Scatter plots of the relationship of hair nicotine concentrations (ng/mg) with different measures of secondhand smoke exposure in the workplace (hours of exposure per week, air PM2.5 concentrations and air nicotine concentrations). Dots correspond to hair nicotine concentrations for each non-smoking employee by employee self-reported hours of exposure (top panel), log-transformed PM2.5 concentrations (left bottom panel) and log-transformed air nicotine concentrations (right bottom panel) in each venue. The line estimates the corresponding log-linear dose–response relationships.
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fig2: Scatter plots of the relationship of hair nicotine concentrations (ng/mg) with different measures of secondhand smoke exposure in the workplace (hours of exposure per week, air PM2.5 concentrations and air nicotine concentrations). Dots correspond to hair nicotine concentrations for each non-smoking employee by employee self-reported hours of exposure (top panel), log-transformed PM2.5 concentrations (left bottom panel) and log-transformed air nicotine concentrations (right bottom panel) in each venue. The line estimates the corresponding log-linear dose–response relationships.

Mentions: Hair nicotine concentrations were markedly increased in non-smoking employees working in smoking venues (median 2.49, IQR 0.46–6.84, range 0.07–48.4 ng/mg) compared to non-smoking employees working in smoke-free venues (0.16, 0.08–0.79, undetectable-0.79 ng/mg). Hair nicotine concentrations were positively correlated with self-reported hours of SHS exposure (r=0.35), PM2.5 concentrations (r=0.47) and air nicotine concentrations (r=0.63) (figure 2). The results were similar after excluding participants who lived with a smoker.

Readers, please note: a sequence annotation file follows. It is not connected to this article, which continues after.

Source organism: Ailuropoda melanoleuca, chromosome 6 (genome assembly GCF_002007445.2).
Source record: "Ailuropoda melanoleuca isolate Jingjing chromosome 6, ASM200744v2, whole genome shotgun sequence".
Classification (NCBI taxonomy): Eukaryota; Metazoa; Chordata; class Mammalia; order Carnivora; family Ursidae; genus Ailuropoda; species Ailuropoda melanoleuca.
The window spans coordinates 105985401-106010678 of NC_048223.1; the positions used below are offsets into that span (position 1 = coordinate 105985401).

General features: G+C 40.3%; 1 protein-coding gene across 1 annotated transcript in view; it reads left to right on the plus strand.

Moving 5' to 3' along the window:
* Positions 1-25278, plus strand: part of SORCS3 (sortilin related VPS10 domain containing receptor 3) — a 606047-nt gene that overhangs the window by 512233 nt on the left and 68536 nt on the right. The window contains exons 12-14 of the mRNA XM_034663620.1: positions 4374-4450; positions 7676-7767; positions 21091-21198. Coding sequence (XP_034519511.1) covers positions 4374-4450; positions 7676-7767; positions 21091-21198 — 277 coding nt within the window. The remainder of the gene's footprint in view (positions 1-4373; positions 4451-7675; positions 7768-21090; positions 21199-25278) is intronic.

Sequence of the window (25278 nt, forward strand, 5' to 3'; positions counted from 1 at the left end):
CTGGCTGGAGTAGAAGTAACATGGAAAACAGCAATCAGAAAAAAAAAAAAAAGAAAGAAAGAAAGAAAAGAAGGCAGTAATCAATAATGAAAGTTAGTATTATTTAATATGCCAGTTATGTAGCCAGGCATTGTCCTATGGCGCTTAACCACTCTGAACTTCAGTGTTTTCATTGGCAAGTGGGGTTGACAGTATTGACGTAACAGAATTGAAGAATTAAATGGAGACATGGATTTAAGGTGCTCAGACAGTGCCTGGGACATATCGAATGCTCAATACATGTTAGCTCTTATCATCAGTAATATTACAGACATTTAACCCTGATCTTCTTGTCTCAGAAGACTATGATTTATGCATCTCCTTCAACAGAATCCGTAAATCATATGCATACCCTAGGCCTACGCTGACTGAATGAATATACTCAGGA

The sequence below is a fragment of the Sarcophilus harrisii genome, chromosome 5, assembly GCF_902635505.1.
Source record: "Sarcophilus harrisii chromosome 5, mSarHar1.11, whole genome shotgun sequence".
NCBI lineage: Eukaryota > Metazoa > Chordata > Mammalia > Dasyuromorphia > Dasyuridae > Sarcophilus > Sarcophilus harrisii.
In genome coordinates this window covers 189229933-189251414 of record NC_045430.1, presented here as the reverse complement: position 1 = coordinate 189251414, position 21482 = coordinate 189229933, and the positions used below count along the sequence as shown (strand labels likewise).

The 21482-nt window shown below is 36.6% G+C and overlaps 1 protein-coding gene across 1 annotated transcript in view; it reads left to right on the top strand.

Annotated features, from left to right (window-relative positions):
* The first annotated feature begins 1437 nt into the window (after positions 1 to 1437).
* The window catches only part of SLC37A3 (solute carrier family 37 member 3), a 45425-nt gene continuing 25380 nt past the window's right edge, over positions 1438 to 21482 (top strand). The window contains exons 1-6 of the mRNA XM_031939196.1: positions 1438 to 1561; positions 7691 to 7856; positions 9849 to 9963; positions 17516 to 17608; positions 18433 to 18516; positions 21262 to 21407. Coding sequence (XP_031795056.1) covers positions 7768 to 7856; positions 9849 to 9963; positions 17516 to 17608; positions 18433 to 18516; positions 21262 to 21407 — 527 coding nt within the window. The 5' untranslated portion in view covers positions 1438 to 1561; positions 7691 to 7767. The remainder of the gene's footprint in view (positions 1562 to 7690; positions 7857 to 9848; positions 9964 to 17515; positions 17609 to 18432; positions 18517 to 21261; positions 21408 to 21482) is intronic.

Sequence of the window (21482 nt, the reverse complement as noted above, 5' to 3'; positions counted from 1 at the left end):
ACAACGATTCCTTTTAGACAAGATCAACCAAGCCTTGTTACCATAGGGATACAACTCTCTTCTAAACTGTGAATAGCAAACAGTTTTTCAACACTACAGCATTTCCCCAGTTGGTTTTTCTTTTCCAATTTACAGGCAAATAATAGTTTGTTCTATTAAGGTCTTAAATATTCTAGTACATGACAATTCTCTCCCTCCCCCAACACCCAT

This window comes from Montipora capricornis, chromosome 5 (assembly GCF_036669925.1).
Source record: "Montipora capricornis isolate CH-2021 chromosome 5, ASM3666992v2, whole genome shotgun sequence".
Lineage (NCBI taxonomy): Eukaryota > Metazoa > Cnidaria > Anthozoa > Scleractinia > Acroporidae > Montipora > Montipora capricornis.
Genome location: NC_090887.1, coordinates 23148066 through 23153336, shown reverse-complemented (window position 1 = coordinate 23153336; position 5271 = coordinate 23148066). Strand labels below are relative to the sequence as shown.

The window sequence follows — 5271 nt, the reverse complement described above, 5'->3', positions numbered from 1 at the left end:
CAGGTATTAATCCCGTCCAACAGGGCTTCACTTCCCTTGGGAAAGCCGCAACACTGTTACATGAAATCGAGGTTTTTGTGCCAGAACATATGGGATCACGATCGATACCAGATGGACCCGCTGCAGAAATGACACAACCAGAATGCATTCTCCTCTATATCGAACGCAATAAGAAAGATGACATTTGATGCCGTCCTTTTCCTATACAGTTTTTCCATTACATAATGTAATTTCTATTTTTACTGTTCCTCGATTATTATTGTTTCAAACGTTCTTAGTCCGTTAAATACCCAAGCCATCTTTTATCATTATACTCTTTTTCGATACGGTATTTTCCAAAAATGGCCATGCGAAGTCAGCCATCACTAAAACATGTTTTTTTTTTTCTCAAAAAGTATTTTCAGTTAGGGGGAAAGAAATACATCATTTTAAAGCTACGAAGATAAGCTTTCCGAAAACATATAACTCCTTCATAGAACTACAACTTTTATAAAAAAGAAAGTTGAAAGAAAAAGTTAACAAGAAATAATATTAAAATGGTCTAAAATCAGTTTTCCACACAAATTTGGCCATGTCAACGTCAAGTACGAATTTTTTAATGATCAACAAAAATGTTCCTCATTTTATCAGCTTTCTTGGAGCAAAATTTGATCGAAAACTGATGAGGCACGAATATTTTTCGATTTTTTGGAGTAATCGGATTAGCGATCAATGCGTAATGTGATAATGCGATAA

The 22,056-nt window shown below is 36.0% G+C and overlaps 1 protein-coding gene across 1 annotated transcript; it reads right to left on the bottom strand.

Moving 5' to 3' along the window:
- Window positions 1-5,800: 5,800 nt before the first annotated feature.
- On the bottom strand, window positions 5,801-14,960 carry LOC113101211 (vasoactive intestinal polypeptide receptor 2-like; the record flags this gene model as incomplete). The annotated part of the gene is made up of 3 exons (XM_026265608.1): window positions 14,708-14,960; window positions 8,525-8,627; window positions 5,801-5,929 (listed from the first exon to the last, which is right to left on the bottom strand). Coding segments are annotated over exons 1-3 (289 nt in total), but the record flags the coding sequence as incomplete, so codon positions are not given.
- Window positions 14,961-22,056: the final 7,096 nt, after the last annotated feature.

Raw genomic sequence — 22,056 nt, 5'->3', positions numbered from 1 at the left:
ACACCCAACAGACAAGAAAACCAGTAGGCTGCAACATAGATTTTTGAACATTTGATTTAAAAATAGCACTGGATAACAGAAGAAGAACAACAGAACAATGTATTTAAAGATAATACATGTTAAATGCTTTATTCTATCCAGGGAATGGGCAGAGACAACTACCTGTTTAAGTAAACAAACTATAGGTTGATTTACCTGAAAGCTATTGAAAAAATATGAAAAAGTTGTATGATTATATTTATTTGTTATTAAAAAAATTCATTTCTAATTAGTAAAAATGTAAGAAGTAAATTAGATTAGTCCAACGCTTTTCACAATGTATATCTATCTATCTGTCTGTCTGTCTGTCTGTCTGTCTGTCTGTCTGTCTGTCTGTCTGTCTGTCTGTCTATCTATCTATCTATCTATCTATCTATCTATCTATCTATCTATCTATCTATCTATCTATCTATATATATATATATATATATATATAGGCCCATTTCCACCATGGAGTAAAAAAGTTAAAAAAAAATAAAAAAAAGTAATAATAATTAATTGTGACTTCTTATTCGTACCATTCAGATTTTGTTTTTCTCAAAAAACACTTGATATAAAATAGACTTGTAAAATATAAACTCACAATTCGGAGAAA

Secondhand tobacco smoke exposure in selected public places (PM2.5 and air nicotine) and non-smoking employees (hair nicotine) in Ghana.

Agbenyikey W, Wellington E, Gyapong J, Travers MJ, Breysse PN, McCarty KM, Navas-Acien A - Tob Control (2010)

Scatter plots of the relationship of hair nicotine concentrations (ng/mg) with different measures of secondhand smoke exposure in the workplace (hours of exposure per week, air PM2.5 concentrations and air nicotine concentrations). Dots correspond to hair nicotine concentrations for each non-smoking employee by employee self-reported hours of exposure (top panel), log-transformed PM2.5 concentrations (left bottom panel) and log-transformed air nicotine concentrations (right bottom panel) in each venue. The line estimates the corresponding log-linear dose–response relationships.
© Copyright Policy - open-access
Related In: Results  -  Collection

License 1 - License 2
Show All Figures
getmorefigures.php?uid=PMC3045526&req=5